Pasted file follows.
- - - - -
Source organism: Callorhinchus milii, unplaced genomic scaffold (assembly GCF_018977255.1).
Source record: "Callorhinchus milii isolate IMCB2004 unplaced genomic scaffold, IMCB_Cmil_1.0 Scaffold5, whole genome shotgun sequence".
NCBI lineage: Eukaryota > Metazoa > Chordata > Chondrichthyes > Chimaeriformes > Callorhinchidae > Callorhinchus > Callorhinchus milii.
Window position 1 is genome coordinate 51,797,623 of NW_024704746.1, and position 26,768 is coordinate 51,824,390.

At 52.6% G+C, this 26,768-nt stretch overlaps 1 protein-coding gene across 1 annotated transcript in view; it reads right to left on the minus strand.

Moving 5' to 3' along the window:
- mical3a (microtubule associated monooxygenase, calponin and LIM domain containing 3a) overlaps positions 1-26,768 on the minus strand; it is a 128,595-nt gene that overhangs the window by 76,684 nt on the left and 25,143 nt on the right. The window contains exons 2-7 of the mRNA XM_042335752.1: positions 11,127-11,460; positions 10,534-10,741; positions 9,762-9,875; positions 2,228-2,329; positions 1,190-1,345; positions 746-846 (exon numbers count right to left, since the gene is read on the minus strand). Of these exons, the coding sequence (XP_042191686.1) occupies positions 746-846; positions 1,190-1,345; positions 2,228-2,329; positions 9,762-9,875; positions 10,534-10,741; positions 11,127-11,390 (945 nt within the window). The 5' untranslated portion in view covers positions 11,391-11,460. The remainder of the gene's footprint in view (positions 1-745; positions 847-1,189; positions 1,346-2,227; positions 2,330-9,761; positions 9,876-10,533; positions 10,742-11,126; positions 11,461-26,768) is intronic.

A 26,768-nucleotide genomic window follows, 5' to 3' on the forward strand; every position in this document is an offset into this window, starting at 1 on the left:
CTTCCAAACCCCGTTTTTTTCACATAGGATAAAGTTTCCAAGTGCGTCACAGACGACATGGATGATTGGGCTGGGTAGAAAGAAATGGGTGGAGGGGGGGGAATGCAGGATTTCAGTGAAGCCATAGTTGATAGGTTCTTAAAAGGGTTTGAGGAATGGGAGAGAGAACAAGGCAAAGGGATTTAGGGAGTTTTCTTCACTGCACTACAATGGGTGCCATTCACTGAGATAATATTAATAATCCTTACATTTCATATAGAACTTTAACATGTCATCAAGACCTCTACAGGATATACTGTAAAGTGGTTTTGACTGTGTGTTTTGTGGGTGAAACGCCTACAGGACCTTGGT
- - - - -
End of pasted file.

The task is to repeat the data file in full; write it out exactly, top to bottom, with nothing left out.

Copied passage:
Source organism: Callorhinchus milii, unplaced genomic scaffold (assembly GCF_018977255.1).
Source record: "Callorhinchus milii isolate IMCB2004 unplaced genomic scaffold, IMCB_Cmil_1.0 Scaffold5, whole genome shotgun sequence".
NCBI lineage: Eukaryota > Metazoa > Chordata > Chondrichthyes > Chimaeriformes > Callorhinchidae > Callorhinchus > Callorhinchus milii.
Window position 1 is genome coordinate 51,797,623 of NW_024704746.1, and position 26,768 is coordinate 51,824,390.

At 52.6% G+C, this 26,768-nt stretch overlaps 1 protein-coding gene across 1 annotated transcript in view; it reads right to left on the minus strand.

Moving 5' to 3' along the window:
- mical3a (microtubule associated monooxygenase, calponin and LIM domain containing 3a) overlaps positions 1-26,768 on the minus strand; it is a 128,595-nt gene that overhangs the window by 76,684 nt on the left and 25,143 nt on the right. The window contains exons 2-7 of the mRNA XM_042335752.1: positions 11,127-11,460; positions 10,534-10,741; positions 9,762-9,875; positions 2,228-2,329; positions 1,190-1,345; positions 746-846 (exon numbers count right to left, since the gene is read on the minus strand). Of these exons, the coding sequence (XP_042191686.1) occupies positions 746-846; positions 1,190-1,345; positions 2,228-2,329; positions 9,762-9,875; positions 10,534-10,741; positions 11,127-11,390 (945 nt within the window). The 5' untranslated portion in view covers positions 11,391-11,460. The remainder of the gene's footprint in view (positions 1-745; positions 847-1,189; positions 1,346-2,227; positions 2,330-9,761; positions 9,876-10,533; positions 10,742-11,126; positions 11,461-26,768) is intronic.

A 26,768-nucleotide genomic window follows, 5' to 3' on the forward strand; every position in this document is an offset into this window, starting at 1 on the left:
CTTCCAAACCCCGTTTTTTTCACATAGGATAAAGTTTCCAAGTGCGTCACAGACGACATGGATGATTGGGCTGGGTAGAAAGAAATGGGTGGAGGGGGGGGAATGCAGGATTTCAGTGAAGCCATAGTTGATAGGTTCTTAAAAGGGTTTGAGGAATGGGAGAGAGAACAAGGCAAAGGGATTTAGGGAGTTTTCTTCACTGCACTACAATGGGTGCCATTCACTGAGATAATATTAATAATCCTTACATTTCATATAGAACTTTAACATGTCATCAAGACCTCTACAGGATATACTGTAAAGTGGTTTTGACTGTGTGTTTTGTGGGTGAAACGCCTACAGGACCTTGGT